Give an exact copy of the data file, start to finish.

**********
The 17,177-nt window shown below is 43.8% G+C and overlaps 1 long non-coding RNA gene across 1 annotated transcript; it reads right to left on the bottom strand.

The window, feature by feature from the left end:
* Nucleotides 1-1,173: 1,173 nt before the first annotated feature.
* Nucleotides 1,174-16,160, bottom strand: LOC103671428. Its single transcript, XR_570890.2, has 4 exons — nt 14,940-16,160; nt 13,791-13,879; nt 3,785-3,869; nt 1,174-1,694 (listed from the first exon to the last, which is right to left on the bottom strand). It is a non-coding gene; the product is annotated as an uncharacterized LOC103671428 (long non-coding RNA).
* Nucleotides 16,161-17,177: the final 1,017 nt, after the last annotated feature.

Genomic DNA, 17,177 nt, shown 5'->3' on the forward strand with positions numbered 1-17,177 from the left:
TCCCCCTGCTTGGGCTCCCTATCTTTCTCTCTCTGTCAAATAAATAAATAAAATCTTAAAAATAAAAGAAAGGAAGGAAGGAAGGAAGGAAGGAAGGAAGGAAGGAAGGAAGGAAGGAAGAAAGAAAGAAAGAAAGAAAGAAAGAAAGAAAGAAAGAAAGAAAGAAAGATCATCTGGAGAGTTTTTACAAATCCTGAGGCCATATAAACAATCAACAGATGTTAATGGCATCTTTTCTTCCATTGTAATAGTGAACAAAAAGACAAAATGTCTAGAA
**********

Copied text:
The 17,177-nt window shown below is 43.8% G+C and overlaps 1 long non-coding RNA gene across 1 annotated transcript; it reads right to left on the bottom strand.

The window, feature by feature from the left end:
* Nucleotides 1-1,173: 1,173 nt before the first annotated feature.
* Nucleotides 1,174-16,160, bottom strand: LOC103671428. Its single transcript, XR_570890.2, has 4 exons — nt 14,940-16,160; nt 13,791-13,879; nt 3,785-3,869; nt 1,174-1,694 (listed from the first exon to the last, which is right to left on the bottom strand). It is a non-coding gene; the product is annotated as an uncharacterized LOC103671428 (long non-coding RNA).
* Nucleotides 16,161-17,177: the final 1,017 nt, after the last annotated feature.

Genomic DNA, 17,177 nt, shown 5'->3' on the forward strand with positions numbered 1-17,177 from the left:
TCCCCCTGCTTGGGCTCCCTATCTTTCTCTCTCTGTCAAATAAATAAATAAAATCTTAAAAATAAAAGAAAGGAAGGAAGGAAGGAAGGAAGGAAGGAAGGAAGGAAGGAAGGAAGGAAGAAAGAAAGAAAGAAAGAAAGAAAGAAAGAAAGAAAGAAAGAAAGAAAGATCATCTGGAGAGTTTTTACAAATCCTGAGGCCATATAAACAATCAACAGATGTTAATGGCATCTTTTCTTCCATTGTAATAGTGAACAAAAAGACAAAATGTCTAGAA